People don’t realize the emotional, physical, and mental stress this puts on people dealing with infertility. Sometimes, I see a pregnancy announcement, and it’s a literal kick in my stupid cyst covered ovaries before I can feel happy for them, and other times, I can scroll right past and feel just happiness for them. Sometimes I feel like I still have plenty of time, and other times I think i’m going to be the team grandma when my kids grow up because most of the mothers will probably be in their early twenties, or younger, and i’ll be in my late thirties by that point. Sometimes, I see these precious babies out and about and want it so bad it hurts, and then I go down the next aisle in the store and see a kid laying on the ground pitching a big one because they want the chocolate cereal, and i’m secretly relieved that isn’t me. It’s a crazy, messed up, whirlwind y’all. Please don’t judge me. I just want others dealing with this to know they aren’t bad people or crazy for having mixed emotions and feelings about what they’re dealing with.

If you know someone who is dealing with infertility, or even if you don’t know they are, just be mindful of what you say to women in general about pregnancy. Don’t remind them they aren’t getting any younger. Don’t tell them to relax and it’ll happen (you might get throat punched, just warning you). Don’t tell them some people just aren’t meant to be parents (yes, i’ve been told that). Don’t ask every week at church if they’re pregnant yet, or what they are waiting on. Don’t expect that everytime they show up unannounced or call you out of the blue that it’s because they’re pregnant. It could be other great news for them that they want to share, and you just blew their happiness about it out of the water by saying what you thought it was. Just be mindful, be respectful, and be loving.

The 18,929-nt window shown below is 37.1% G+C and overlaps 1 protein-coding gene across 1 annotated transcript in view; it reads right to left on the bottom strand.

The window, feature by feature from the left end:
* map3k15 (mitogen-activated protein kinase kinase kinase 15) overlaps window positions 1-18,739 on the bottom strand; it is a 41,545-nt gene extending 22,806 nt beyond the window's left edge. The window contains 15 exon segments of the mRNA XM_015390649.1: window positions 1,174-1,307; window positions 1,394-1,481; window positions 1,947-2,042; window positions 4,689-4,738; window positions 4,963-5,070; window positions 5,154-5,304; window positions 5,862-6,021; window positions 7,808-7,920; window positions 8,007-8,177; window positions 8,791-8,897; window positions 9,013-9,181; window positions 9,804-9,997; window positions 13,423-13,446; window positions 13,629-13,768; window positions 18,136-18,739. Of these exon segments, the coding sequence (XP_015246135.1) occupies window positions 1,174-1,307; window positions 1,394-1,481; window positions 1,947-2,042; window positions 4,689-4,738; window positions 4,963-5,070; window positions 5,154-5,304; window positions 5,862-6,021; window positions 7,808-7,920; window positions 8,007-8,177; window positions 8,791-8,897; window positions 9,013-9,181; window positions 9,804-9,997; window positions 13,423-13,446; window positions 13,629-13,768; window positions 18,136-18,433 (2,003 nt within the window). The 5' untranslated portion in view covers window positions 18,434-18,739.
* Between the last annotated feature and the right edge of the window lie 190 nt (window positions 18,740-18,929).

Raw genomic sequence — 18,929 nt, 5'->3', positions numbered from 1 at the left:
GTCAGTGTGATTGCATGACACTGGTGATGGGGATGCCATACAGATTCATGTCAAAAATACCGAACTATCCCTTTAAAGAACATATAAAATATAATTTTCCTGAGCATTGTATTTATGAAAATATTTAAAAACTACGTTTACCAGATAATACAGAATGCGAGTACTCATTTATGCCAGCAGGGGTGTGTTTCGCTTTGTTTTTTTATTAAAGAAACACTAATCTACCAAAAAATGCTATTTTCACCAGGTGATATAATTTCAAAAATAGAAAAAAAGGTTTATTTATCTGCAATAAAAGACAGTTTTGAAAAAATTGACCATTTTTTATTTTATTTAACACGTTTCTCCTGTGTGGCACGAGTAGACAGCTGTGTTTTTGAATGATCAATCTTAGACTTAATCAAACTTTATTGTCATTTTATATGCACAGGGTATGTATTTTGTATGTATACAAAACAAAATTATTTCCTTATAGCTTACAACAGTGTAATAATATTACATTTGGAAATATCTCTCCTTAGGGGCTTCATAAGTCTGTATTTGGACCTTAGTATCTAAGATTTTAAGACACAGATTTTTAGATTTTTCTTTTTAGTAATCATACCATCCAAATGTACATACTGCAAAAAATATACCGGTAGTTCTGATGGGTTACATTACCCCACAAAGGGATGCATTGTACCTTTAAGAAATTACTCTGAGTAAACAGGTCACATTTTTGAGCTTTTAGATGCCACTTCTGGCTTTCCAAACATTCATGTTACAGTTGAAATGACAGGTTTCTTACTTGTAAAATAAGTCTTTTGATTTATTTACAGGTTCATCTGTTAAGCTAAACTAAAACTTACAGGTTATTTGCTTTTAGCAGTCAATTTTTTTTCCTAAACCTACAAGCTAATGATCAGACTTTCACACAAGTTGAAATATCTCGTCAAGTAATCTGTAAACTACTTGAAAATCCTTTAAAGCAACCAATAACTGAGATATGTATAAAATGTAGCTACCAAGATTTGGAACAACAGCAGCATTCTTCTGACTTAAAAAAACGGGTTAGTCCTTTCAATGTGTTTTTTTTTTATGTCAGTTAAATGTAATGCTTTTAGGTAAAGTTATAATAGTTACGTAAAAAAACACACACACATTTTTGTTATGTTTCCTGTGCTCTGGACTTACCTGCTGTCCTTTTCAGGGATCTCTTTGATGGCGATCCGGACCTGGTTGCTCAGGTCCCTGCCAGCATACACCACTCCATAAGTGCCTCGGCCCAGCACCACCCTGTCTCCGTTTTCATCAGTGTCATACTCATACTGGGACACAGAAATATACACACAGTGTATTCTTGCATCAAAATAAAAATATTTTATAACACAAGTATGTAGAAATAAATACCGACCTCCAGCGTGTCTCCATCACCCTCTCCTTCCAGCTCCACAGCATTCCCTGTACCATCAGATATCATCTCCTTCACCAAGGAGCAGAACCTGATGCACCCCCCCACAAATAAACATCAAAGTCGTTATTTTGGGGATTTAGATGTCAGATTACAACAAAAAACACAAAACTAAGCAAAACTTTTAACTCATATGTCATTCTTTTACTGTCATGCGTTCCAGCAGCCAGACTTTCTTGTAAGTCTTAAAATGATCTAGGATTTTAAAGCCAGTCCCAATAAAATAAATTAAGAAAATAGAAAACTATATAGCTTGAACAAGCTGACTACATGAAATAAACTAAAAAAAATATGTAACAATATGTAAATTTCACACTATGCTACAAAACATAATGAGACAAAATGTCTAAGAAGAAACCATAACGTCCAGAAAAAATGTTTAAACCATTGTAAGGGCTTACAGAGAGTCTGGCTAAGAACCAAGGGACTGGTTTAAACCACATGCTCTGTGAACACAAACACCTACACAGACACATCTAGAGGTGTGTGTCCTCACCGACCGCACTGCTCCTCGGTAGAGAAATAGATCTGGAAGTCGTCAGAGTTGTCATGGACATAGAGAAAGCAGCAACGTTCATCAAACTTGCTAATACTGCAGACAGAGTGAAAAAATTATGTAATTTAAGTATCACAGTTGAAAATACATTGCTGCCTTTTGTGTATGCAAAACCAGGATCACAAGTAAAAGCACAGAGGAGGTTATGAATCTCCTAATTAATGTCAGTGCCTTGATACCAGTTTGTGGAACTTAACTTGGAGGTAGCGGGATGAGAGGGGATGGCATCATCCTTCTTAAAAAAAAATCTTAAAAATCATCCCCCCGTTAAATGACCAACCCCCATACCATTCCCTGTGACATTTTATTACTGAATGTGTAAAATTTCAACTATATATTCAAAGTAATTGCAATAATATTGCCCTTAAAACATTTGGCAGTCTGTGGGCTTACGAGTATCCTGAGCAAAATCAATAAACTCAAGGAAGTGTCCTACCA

Some do’s for all those who truly want to support their loved ones: Give them a hug on hard days. Tell them you’re praying for them. Tell them you love them. Give them a little extra support through text or calls when you know they’re down. You don’t even have to mention or know exactly what’s wrong or why you’re doing it. They’ll know, and appreciate your thoughtfulness. If they open up to you about how they’re feeling, they’re not expecting you to have all the answers or great advice, they probably just need you to listen and empathize with their struggle. Just be there for them.

Since it is National Infertility Awareness week, i’d love to get video or written testimonials from any of you who are dealing with infertility, in whatever form, and share them this week. Just message me on my facebook page, and we’ll come up with a plan. I’m going to go deeper into my story one day this week, either by video on my Facebook page, https://www.facebook.com/jesusandcoffee30/, or another post. I’m typically better at writing than speaking, but we’ll see what I feel led to do. Let’s make this not such a secret or embarrassing thing for women to deal with. Let’s spread awareness, and hopefully, love for those who are dealing. If you need someone to talk to privately, don’t hesitate to message me. I’m no expert, i’m just along for the ride myself, but i’d love nothing more than to be there for you.

Love always,

Cody Jill